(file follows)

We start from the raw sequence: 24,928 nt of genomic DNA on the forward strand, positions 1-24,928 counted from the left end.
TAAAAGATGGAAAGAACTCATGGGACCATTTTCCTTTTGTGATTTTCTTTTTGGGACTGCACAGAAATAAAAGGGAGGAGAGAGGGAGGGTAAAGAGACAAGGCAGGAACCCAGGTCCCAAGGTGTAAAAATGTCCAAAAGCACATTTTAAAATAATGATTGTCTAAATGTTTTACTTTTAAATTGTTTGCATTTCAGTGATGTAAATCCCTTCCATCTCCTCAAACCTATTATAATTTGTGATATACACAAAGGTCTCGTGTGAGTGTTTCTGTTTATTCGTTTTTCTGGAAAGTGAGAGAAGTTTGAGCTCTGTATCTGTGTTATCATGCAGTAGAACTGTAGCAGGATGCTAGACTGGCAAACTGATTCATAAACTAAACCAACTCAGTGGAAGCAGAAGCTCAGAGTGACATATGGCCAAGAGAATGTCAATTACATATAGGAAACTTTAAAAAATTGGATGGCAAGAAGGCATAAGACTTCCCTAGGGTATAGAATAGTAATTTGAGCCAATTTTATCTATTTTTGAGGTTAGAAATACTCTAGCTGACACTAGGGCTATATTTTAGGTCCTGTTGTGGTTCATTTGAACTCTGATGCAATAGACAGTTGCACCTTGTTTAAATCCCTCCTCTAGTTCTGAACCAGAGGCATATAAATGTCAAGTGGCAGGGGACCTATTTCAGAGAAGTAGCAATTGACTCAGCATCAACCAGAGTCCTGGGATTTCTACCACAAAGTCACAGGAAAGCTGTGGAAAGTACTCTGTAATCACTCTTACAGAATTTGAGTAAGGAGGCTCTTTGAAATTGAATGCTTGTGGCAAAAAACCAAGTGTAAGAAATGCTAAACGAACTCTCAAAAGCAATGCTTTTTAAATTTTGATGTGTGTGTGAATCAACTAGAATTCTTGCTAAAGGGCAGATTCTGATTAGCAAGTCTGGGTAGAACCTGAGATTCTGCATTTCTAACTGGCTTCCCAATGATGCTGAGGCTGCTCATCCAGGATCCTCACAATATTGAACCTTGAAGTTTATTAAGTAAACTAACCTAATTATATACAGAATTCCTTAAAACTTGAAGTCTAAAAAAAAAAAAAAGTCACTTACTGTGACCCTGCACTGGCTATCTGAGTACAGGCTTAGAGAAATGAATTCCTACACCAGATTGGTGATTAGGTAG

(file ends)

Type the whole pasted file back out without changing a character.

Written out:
We start from the raw sequence: 24,928 nt of genomic DNA on the forward strand, positions 1-24,928 counted from the left end.
TAAAAGATGGAAAGAACTCATGGGACCATTTTCCTTTTGTGATTTTCTTTTTGGGACTGCACAGAAATAAAAGGGAGGAGAGAGGGAGGGTAAAGAGACAAGGCAGGAACCCAGGTCCCAAGGTGTAAAAATGTCCAAAAGCACATTTTAAAATAATGATTGTCTAAATGTTTTACTTTTAAATTGTTTGCATTTCAGTGATGTAAATCCCTTCCATCTCCTCAAACCTATTATAATTTGTGATATACACAAAGGTCTCGTGTGAGTGTTTCTGTTTATTCGTTTTTCTGGAAAGTGAGAGAAGTTTGAGCTCTGTATCTGTGTTATCATGCAGTAGAACTGTAGCAGGATGCTAGACTGGCAAACTGATTCATAAACTAAACCAACTCAGTGGAAGCAGAAGCTCAGAGTGACATATGGCCAAGAGAATGTCAATTACATATAGGAAACTTTAAAAAATTGGATGGCAAGAAGGCATAAGACTTCCCTAGGGTATAGAATAGTAATTTGAGCCAATTTTATCTATTTTTGAGGTTAGAAATACTCTAGCTGACACTAGGGCTATATTTTAGGTCCTGTTGTGGTTCATTTGAACTCTGATGCAATAGACAGTTGCACCTTGTTTAAATCCCTCCTCTAGTTCTGAACCAGAGGCATATAAATGTCAAGTGGCAGGGGACCTATTTCAGAGAAGTAGCAATTGACTCAGCATCAACCAGAGTCCTGGGATTTCTACCACAAAGTCACAGGAAAGCTGTGGAAAGTACTCTGTAATCACTCTTACAGAATTTGAGTAAGGAGGCTCTTTGAAATTGAATGCTTGTGGCAAAAAACCAAGTGTAAGAAATGCTAAACGAACTCTCAAAAGCAATGCTTTTTAAATTTTGATGTGTGTGTGAATCAACTAGAATTCTTGCTAAAGGGCAGATTCTGATTAGCAAGTCTGGGTAGAACCTGAGATTCTGCATTTCTAACTGGCTTCCCAATGATGCTGAGGCTGCTCATCCAGGATCCTCACAATATTGAACCTTGAAGTTTATTAAGTAAACTAACCTAATTATATACAGAATTCCTTAAAACTTGAAGTCTAAAAAAAAAAAAAAGTCACTTACTGTGACCCTGCACTGGCTATCTGAGTACAGGCTTAGAGAAATGAATTCCTACACCAGATTGGTGATTAGGTAG